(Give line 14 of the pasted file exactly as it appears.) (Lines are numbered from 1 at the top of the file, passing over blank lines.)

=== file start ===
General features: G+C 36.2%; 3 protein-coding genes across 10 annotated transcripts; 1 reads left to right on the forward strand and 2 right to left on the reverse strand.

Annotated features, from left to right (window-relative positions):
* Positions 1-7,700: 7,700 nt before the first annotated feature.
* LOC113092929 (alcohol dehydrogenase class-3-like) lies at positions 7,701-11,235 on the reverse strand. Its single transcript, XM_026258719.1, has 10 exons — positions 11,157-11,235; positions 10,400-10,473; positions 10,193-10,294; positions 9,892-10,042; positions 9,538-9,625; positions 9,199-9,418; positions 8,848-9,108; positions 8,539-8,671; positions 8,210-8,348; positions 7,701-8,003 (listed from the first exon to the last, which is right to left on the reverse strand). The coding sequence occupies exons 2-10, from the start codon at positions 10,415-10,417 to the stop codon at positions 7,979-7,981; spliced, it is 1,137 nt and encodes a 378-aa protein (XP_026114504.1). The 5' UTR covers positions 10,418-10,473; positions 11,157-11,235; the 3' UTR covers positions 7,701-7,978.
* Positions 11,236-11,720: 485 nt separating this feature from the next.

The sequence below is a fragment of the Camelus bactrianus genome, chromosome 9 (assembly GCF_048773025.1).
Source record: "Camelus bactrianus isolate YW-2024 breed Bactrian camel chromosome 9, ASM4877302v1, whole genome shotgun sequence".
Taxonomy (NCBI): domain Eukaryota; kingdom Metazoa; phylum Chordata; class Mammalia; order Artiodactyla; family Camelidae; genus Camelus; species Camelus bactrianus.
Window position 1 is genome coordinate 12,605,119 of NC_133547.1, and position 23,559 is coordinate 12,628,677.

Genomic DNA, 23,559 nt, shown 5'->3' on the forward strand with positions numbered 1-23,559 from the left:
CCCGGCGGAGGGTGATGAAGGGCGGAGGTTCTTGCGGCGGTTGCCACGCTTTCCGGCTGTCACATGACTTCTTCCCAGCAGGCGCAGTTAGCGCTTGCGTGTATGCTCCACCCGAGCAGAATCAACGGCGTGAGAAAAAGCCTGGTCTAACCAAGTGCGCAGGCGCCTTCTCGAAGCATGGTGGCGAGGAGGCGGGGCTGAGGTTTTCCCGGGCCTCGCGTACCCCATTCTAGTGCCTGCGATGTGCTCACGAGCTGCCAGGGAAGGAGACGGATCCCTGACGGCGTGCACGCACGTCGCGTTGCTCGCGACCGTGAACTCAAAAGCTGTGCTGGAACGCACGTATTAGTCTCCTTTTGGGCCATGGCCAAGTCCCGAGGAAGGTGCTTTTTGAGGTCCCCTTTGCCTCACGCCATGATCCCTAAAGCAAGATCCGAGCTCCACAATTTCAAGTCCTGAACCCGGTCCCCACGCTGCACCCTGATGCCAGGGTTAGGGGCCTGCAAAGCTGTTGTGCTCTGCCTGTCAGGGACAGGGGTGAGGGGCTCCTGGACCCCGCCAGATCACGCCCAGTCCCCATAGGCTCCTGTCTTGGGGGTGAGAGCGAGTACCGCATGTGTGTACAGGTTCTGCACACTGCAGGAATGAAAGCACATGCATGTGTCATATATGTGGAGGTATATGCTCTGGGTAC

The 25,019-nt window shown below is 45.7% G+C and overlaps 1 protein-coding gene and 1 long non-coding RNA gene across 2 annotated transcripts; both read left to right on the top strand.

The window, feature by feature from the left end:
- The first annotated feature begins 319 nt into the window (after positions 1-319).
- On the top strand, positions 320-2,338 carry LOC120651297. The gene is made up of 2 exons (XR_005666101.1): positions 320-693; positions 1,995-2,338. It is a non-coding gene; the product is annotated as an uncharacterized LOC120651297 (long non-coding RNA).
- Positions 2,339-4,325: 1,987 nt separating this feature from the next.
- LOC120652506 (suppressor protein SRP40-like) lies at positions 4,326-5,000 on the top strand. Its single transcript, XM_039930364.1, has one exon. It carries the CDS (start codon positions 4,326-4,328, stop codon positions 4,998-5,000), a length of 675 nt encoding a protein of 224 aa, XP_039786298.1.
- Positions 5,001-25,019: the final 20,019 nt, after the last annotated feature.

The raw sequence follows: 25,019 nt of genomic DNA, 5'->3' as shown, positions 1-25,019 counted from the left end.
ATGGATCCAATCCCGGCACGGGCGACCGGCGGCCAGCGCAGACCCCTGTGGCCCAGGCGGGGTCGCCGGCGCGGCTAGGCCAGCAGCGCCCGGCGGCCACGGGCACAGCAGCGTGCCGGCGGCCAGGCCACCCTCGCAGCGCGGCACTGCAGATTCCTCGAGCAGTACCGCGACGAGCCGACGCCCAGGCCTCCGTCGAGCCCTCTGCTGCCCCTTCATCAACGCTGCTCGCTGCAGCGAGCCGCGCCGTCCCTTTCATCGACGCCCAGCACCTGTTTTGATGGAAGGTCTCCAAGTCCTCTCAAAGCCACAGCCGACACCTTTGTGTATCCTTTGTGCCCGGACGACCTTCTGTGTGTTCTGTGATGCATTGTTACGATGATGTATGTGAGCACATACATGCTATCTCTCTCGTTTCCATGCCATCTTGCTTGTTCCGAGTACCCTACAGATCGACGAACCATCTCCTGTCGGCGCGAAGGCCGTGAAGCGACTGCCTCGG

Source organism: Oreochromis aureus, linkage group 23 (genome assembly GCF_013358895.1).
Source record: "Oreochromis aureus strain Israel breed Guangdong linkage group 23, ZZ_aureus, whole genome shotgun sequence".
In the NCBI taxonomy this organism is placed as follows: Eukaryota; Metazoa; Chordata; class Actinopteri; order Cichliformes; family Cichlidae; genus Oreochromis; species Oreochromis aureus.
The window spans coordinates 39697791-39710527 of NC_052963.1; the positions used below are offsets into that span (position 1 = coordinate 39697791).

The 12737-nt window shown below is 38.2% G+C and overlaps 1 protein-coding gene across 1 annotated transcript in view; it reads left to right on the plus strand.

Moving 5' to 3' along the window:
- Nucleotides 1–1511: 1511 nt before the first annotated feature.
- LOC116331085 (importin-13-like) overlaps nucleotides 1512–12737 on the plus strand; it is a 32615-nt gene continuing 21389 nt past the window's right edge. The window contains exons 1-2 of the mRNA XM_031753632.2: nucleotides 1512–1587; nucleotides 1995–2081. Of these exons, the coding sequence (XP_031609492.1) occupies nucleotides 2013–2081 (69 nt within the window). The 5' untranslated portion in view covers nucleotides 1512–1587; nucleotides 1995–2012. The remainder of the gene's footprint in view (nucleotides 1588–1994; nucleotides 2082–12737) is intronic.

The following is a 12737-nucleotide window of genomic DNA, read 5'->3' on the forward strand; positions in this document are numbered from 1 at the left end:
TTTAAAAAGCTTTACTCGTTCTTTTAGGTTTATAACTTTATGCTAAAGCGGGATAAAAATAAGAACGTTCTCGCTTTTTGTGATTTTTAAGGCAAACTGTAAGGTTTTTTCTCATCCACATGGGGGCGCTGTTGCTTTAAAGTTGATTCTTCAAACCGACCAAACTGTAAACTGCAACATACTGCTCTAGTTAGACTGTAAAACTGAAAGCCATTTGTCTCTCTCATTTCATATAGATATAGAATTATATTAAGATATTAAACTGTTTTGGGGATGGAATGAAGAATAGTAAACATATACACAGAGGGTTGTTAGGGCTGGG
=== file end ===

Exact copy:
- The first annotated feature begins 319 nt into the window (after positions 1-319).